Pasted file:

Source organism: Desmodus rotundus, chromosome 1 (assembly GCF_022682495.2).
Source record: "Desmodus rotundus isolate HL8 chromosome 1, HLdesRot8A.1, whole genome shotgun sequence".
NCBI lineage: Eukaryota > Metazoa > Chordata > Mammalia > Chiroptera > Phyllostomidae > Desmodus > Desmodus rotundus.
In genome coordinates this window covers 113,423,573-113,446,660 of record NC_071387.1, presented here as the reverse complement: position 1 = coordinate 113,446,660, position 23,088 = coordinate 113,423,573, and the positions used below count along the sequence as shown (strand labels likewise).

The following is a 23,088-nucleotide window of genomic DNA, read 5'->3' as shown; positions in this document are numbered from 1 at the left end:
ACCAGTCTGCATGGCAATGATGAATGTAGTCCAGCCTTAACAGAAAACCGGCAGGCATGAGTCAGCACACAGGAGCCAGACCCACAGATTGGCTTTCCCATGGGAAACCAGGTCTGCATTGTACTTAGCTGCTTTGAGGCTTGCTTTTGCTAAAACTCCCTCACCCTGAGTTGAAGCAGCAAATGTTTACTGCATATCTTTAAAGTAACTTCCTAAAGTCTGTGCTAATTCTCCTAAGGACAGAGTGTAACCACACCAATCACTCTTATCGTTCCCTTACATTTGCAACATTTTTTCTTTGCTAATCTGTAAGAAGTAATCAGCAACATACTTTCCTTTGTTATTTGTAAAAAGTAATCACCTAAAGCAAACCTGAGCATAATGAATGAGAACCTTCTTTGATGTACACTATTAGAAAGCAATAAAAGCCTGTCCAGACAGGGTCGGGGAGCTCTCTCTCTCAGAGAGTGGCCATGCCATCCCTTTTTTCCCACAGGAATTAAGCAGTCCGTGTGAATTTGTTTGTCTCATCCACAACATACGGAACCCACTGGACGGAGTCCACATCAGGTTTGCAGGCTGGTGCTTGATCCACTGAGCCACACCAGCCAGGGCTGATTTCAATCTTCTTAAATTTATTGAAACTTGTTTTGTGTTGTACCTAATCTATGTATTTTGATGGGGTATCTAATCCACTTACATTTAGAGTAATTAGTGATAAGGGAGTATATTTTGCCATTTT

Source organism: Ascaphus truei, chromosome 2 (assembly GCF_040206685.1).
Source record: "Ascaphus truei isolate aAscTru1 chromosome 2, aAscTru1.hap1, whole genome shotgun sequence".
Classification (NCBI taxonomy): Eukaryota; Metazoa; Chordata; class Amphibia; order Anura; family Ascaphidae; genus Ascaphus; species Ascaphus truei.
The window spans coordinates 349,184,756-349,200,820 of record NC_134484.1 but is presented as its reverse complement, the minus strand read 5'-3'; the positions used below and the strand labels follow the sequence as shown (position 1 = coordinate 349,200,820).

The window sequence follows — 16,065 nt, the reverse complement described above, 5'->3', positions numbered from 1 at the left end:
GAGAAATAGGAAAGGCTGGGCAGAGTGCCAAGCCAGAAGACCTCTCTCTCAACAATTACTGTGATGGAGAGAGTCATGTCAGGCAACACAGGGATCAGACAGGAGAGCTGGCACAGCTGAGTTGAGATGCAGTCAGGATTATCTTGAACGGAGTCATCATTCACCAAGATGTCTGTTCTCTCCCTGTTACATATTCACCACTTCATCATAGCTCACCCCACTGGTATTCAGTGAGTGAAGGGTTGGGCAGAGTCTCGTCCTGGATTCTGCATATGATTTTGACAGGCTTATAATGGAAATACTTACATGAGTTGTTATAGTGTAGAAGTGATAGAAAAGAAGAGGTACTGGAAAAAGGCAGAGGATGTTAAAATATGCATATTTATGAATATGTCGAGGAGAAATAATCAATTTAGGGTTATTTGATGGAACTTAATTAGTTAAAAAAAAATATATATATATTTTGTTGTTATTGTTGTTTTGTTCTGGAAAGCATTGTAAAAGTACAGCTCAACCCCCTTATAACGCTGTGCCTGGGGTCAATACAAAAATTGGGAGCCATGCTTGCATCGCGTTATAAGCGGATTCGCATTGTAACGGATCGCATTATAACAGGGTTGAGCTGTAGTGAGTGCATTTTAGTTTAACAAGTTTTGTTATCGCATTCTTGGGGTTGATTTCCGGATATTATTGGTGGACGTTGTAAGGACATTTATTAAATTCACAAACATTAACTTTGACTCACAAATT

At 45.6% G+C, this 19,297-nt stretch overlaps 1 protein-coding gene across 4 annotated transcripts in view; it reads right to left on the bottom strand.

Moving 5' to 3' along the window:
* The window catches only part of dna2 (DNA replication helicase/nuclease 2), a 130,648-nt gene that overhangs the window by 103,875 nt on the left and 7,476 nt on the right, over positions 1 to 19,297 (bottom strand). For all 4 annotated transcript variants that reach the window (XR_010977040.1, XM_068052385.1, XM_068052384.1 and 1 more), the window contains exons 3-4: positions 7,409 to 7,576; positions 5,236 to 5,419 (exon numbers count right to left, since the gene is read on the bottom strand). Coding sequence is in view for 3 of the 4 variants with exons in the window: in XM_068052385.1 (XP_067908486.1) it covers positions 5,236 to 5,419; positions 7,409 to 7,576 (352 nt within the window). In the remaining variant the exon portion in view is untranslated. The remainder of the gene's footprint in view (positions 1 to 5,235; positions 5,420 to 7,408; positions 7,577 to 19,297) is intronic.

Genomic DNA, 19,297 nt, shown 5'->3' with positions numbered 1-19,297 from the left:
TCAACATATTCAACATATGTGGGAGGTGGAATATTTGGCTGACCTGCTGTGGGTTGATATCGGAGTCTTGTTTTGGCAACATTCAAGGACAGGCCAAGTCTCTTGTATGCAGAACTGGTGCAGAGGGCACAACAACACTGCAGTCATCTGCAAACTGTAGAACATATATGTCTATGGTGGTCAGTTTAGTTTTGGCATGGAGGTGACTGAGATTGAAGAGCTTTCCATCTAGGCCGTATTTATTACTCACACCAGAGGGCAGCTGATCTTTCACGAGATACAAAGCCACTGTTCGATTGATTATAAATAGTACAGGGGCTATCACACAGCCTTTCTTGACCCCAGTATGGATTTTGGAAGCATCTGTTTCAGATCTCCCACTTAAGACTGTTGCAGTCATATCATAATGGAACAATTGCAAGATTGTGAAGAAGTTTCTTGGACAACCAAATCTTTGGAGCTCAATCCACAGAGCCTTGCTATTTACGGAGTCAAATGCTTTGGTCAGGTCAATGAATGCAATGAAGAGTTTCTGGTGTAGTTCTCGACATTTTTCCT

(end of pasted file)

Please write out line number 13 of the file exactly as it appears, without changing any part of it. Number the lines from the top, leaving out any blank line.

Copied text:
At 45.6% G+C, this 19,297-nt stretch overlaps 1 protein-coding gene across 4 annotated transcripts in view; it reads right to left on the bottom strand.